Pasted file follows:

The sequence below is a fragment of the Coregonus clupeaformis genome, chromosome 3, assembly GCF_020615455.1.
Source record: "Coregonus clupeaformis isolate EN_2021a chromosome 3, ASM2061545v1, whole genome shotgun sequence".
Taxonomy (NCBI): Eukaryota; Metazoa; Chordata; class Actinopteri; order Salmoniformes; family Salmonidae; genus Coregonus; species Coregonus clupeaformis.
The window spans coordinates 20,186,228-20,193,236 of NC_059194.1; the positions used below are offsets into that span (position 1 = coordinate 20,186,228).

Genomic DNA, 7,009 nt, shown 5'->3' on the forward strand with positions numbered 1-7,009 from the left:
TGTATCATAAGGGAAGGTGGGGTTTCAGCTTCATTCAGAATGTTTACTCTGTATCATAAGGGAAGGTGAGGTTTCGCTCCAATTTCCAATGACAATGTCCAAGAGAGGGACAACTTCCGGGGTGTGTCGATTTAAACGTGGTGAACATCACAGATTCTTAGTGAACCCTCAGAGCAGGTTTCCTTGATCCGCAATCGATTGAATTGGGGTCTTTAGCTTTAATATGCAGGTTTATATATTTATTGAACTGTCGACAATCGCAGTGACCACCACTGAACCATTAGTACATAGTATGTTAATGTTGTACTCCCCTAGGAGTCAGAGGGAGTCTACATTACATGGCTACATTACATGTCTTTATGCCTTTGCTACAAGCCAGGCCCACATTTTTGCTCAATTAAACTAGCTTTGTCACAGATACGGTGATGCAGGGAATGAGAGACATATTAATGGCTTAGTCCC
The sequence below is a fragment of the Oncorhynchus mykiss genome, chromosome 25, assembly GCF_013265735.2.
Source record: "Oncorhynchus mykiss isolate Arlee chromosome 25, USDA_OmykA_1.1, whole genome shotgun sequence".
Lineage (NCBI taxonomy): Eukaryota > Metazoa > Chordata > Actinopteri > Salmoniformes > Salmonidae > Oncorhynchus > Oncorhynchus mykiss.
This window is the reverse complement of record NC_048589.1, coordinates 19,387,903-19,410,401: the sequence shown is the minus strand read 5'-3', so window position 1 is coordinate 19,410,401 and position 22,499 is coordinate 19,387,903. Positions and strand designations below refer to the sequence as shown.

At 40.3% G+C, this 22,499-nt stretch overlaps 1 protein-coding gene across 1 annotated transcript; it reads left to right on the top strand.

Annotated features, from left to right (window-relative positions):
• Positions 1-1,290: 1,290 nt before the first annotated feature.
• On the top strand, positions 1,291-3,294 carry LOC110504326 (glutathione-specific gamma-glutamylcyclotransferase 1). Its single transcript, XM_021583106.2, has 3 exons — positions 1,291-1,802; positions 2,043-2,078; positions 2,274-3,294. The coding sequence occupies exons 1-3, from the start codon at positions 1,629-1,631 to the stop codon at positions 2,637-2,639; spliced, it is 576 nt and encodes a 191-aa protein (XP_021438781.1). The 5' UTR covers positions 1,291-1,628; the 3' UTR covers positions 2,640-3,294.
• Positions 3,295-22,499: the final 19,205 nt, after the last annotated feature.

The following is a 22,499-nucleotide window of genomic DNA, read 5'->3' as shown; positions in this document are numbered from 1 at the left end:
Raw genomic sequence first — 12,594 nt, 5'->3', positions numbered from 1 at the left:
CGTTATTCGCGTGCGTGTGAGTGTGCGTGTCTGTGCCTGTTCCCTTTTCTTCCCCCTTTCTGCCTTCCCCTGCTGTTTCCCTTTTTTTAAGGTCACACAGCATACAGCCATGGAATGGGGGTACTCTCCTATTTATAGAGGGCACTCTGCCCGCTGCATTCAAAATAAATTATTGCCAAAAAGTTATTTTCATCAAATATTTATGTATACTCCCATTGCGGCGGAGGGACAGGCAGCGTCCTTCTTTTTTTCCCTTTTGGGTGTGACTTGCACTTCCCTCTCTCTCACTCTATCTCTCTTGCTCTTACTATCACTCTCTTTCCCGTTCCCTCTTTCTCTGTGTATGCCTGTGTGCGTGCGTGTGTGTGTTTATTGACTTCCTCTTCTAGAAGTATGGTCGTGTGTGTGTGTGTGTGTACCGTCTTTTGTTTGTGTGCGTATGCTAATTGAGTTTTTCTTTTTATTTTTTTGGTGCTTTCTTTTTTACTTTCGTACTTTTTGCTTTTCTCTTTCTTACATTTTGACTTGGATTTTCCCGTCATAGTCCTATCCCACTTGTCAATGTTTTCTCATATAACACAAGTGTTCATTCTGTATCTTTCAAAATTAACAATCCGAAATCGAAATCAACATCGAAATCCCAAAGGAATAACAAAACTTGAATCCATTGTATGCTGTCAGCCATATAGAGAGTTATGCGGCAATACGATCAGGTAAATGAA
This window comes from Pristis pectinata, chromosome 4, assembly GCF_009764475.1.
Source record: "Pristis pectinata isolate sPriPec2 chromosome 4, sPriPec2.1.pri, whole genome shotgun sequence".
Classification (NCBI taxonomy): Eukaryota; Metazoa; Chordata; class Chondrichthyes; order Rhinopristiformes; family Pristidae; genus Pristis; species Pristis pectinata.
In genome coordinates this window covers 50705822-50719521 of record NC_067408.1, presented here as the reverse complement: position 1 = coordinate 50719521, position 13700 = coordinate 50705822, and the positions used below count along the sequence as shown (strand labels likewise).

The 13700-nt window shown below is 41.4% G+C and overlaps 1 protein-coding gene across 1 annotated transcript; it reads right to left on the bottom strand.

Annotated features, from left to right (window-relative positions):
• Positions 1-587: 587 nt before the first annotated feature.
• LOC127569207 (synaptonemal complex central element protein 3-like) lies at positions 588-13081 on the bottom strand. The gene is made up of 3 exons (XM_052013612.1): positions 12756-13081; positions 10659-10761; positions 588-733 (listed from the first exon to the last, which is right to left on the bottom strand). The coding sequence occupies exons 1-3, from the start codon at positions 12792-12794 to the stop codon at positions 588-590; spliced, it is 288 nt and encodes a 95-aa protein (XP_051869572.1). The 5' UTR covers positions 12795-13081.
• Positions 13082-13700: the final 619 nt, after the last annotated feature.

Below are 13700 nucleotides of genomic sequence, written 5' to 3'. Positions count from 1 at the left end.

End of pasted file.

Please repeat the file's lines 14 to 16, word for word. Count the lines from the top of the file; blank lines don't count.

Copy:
• On the top strand, positions 1,291-3,294 carry LOC110504326 (glutathione-specific gamma-glutamylcyclotransferase 1). Its single transcript, XM_021583106.2, has 3 exons — positions 1,291-1,802; positions 2,043-2,078; positions 2,274-3,294. The coding sequence occupies exons 1-3, from the start codon at positions 1,629-1,631 to the stop codon at positions 2,637-2,639; spliced, it is 576 nt and encodes a 191-aa protein (XP_021438781.1). The 5' UTR covers positions 1,291-1,628; the 3' UTR covers positions 2,640-3,294.
• Positions 3,295-22,499: the final 19,205 nt, after the last annotated feature.

The following is a 22,499-nucleotide window of genomic DNA, read 5'->3' as shown; positions in this document are numbered from 1 at the left end: